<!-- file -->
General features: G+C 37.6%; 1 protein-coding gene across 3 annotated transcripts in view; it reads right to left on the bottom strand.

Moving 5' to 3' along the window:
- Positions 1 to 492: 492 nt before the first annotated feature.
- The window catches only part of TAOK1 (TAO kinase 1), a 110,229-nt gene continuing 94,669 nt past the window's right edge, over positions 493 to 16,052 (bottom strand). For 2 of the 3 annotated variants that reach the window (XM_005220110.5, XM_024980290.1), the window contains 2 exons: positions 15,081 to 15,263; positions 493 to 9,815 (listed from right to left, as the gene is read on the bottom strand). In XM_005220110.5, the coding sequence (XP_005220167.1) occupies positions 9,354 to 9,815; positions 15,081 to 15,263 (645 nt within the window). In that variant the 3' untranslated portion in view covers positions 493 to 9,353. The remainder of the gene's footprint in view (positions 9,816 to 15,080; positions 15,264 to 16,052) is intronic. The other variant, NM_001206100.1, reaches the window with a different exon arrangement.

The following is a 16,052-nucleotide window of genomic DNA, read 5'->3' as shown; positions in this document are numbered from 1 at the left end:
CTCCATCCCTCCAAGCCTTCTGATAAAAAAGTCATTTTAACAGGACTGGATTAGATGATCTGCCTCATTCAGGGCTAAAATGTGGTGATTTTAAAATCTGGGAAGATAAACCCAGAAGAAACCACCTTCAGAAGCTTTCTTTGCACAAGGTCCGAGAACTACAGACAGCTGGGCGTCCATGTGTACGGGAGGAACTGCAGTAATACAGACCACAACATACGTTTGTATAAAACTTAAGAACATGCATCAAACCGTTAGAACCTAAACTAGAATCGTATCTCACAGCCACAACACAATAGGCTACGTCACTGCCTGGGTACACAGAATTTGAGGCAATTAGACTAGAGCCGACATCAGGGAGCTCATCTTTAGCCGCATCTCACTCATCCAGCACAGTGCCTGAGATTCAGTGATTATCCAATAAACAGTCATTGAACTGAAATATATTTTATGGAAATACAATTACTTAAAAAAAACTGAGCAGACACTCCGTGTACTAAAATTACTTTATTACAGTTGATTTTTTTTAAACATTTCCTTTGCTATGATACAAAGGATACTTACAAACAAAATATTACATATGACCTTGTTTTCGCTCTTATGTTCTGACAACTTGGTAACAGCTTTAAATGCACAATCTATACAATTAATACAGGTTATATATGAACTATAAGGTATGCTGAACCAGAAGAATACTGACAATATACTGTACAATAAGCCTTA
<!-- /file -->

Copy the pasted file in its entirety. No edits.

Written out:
General features: G+C 37.6%; 1 protein-coding gene across 3 annotated transcripts in view; it reads right to left on the bottom strand.

Moving 5' to 3' along the window:
- Positions 1 to 492: 492 nt before the first annotated feature.
- The window catches only part of TAOK1 (TAO kinase 1), a 110,229-nt gene continuing 94,669 nt past the window's right edge, over positions 493 to 16,052 (bottom strand). For 2 of the 3 annotated variants that reach the window (XM_005220110.5, XM_024980290.1), the window contains 2 exons: positions 15,081 to 15,263; positions 493 to 9,815 (listed from right to left, as the gene is read on the bottom strand). In XM_005220110.5, the coding sequence (XP_005220167.1) occupies positions 9,354 to 9,815; positions 15,081 to 15,263 (645 nt within the window). In that variant the 3' untranslated portion in view covers positions 493 to 9,353. The remainder of the gene's footprint in view (positions 9,816 to 15,080; positions 15,264 to 16,052) is intronic. The other variant, NM_001206100.1, reaches the window with a different exon arrangement.

The following is a 16,052-nucleotide window of genomic DNA, read 5'->3' as shown; positions in this document are numbered from 1 at the left end:
CTCCATCCCTCCAAGCCTTCTGATAAAAAAGTCATTTTAACAGGACTGGATTAGATGATCTGCCTCATTCAGGGCTAAAATGTGGTGATTTTAAAATCTGGGAAGATAAACCCAGAAGAAACCACCTTCAGAAGCTTTCTTTGCACAAGGTCCGAGAACTACAGACAGCTGGGCGTCCATGTGTACGGGAGGAACTGCAGTAATACAGACCACAACATACGTTTGTATAAAACTTAAGAACATGCATCAAACCGTTAGAACCTAAACTAGAATCGTATCTCACAGCCACAACACAATAGGCTACGTCACTGCCTGGGTACACAGAATTTGAGGCAATTAGACTAGAGCCGACATCAGGGAGCTCATCTTTAGCCGCATCTCACTCATCCAGCACAGTGCCTGAGATTCAGTGATTATCCAATAAACAGTCATTGAACTGAAATATATTTTATGGAAATACAATTACTTAAAAAAAACTGAGCAGACACTCCGTGTACTAAAATTACTTTATTACAGTTGATTTTTTTTAAACATTTCCTTTGCTATGATACAAAGGATACTTACAAACAAAATATTACATATGACCTTGTTTTCGCTCTTATGTTCTGACAACTTGGTAACAGCTTTAAATGCACAATCTATACAATTAATACAGGTTATATATGAACTATAAGGTATGCTGAACCAGAAGAATACTGACAATATACTGTACAATAAGCCTTA